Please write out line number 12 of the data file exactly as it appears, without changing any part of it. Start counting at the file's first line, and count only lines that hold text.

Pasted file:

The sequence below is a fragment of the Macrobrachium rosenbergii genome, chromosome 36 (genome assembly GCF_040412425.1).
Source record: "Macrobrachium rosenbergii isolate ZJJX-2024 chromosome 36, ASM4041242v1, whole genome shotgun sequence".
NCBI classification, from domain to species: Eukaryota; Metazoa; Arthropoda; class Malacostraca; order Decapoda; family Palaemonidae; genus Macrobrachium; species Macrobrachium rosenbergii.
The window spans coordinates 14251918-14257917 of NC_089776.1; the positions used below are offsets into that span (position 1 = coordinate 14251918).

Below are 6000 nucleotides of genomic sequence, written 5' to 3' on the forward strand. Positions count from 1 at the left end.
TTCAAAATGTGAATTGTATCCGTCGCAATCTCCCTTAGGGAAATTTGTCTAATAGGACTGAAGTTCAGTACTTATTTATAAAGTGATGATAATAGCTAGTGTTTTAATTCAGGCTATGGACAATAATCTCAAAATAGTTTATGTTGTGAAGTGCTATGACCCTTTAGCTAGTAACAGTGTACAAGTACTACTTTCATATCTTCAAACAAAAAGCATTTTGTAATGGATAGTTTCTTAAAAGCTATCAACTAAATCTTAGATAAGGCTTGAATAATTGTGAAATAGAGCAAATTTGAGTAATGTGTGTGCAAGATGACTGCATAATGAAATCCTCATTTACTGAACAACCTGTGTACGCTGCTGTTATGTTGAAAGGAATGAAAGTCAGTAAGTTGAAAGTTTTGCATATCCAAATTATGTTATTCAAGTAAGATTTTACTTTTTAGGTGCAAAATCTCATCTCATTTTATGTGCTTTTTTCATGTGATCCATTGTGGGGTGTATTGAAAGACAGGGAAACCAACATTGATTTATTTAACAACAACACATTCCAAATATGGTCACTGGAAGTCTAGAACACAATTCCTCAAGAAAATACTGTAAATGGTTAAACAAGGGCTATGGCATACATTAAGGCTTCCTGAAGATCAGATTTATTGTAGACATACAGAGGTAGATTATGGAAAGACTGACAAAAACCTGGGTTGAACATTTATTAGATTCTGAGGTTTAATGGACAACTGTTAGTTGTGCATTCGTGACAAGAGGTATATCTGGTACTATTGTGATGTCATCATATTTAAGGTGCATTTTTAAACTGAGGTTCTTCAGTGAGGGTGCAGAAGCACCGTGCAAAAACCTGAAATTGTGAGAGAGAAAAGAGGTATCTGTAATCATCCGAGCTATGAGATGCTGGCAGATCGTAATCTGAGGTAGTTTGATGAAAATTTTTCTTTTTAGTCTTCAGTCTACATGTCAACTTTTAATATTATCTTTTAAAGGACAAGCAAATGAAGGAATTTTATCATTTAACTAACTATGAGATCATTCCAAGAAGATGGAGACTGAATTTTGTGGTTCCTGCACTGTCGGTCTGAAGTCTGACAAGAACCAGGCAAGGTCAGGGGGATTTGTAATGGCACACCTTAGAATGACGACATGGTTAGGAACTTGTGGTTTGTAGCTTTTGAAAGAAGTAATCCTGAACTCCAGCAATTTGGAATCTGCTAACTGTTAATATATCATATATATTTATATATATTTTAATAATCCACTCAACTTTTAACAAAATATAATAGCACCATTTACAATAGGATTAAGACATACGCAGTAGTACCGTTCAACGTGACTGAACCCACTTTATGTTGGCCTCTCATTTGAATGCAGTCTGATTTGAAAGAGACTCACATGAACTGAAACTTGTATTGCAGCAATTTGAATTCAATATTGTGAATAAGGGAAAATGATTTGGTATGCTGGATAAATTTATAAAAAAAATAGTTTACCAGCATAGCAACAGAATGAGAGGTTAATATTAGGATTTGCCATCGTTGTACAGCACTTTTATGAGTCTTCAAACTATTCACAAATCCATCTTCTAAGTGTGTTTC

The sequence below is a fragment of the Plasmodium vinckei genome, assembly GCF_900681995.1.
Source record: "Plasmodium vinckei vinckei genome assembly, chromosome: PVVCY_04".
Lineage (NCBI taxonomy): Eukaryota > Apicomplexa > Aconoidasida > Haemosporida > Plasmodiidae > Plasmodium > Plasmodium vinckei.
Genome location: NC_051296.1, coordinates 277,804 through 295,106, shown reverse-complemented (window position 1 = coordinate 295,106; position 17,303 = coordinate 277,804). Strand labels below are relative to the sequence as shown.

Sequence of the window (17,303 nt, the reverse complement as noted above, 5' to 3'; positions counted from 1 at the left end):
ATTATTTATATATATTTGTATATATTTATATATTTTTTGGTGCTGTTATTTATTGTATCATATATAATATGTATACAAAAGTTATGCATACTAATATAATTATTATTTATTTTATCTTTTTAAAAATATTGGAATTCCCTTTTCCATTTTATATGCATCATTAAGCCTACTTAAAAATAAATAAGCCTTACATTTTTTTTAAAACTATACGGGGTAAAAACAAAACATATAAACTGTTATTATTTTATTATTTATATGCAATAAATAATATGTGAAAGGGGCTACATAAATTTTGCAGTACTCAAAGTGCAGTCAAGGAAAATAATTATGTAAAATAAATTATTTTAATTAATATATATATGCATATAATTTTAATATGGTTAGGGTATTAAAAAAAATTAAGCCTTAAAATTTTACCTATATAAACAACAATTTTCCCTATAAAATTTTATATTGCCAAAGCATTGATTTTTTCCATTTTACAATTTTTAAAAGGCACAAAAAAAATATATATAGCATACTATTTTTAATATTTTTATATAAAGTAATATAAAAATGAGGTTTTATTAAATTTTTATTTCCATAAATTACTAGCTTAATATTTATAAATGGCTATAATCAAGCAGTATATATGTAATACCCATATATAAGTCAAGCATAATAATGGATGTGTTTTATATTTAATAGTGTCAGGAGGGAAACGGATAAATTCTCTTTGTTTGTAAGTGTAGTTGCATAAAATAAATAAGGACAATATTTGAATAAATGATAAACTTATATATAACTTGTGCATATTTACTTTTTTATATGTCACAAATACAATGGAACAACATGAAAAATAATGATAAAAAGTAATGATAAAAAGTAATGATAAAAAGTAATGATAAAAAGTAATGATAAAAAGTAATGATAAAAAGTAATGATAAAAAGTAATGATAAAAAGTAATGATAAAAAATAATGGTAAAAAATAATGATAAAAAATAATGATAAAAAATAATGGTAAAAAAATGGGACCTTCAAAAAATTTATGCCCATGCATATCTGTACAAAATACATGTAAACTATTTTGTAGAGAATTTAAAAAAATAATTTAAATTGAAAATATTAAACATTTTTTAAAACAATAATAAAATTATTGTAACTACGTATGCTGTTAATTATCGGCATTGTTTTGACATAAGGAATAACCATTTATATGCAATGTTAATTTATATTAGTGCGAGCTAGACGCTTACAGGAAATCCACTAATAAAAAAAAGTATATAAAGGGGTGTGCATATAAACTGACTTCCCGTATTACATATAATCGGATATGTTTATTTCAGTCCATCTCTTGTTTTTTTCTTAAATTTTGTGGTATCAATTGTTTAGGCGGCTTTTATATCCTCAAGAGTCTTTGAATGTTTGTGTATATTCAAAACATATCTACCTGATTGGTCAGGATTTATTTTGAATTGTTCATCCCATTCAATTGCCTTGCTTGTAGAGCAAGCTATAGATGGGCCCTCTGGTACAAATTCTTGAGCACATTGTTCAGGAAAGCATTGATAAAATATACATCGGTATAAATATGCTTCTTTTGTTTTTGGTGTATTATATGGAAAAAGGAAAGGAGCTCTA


ATTATTTATATATATTTGTATATATTTATATATTTTTTGGTGCTGTTATTTATTGTATCATATATAATATGTATACAAAAGTTATGCATACTAATATAATTATTATTTATTTTATCTTTTTAAAAATATTGGAATTCCCTTTTCCATTTTATATGCATCATTAAGCCTACTTAAAAATAAATAAGCCTTACATTTTTTTTAAAACTATACGGGGTAAAAACAAAACATATAAACTGTTATTATTTTATTATTTATATGCAATAAATAATATGTGAAAGGGGCTACATAAATTTTGCAGTACTCAAAGTGCAGTCAAGGAAAATAATTATGTAAAATAAATTATTTTAATTAATATATATATGCATATAATTTTAATATGGTTAGGGTATTAAAAAAAATTAAGCCTTAAAATTTTACCTATATAAACAACAATTTTCCCTATAAAATTTTATATTGCCAAAGCATTGATTTTTTCCATTTTACAATTTTTAAAAGGCACAAAAAAAATATATATAGCATACTATTTTTAATATTTTTATATAAAGTAATATAAAAATGAGGTTTTATTAAATTTTTATTTCCATAAATTACTAGCTTAATATTTATAAATGGCTATAATCAAGCAGTATATATGTAATACCCATATATAAGTCAAGCATAATAATGGATGTGTTTTATATTTAATAGTGTCAGGAGGGAAACGGATAAATTCTCTTTGTTTGTAAGTGTAGTTGCATAAAATAAATAAGGACAATATTTGAATAAATGATAAACTTATATATAACTTGTGCATATTTACTTTTTTATATGTCACAAATACAATGGAACAACATGAAAAATAATGATAAAAAGTAATGATAAAAAGTAATGATAAAAAGTAATGATAAAAAGTAATGATAAAAAGTAATGATAAAAAGTAATGATAAAAAGTAATGATAAAAAGTAATGATAAAAAATAATGGTAAAAAATAATGATAAAAAATAATGATAAAAAATAATGGTAAAAAAATGGGACCTTCAAAAAATTTATGCCCATGCATATCTGTACAAAATACATGTAAACTATTTTGTAGAGAATTTAAAAAAATAATTTAAATTGAAAATATTAAACATTTTTTAAAACAATAATAAAATTATTGTAACTACGTATGCTGTTAATTATCGGCATTGTTTTGACATAAGGAATAACCATTTATATGCAATGTTAATTTATATTAGTGCGAGCTAGACGCTTACAGGAAATCCACTAATAAAAAAAAGTATATAAAGGGGTGTGCATATAAACTGACTTCCCGTATTACATATAATCGGATATGTTTATTTCAGTCCATCTCTTGTTTTTTTCTTAAATTTTGTGGTATCAATTGTTTAGGCGGCTTTTATATCCTCAAGAGTCTTTGAATGTTTGTGTATATTCAAAACATATCTACCTGATTGGTCAGGATTTATTTTGAATTGTTCATCCCATTCAATTGCCTTGCTTGTAGAGCAAGCTATAGATGGGCCCTCTGGTACAAATTCTTGAGCACATTGTTCAGGAAAGCATTGATAAAATATACATCGGTATAAATATGCTTCTTTTGTTTTTGGTGTATTATATGGAAAAAGGAAAGGAGCTCTA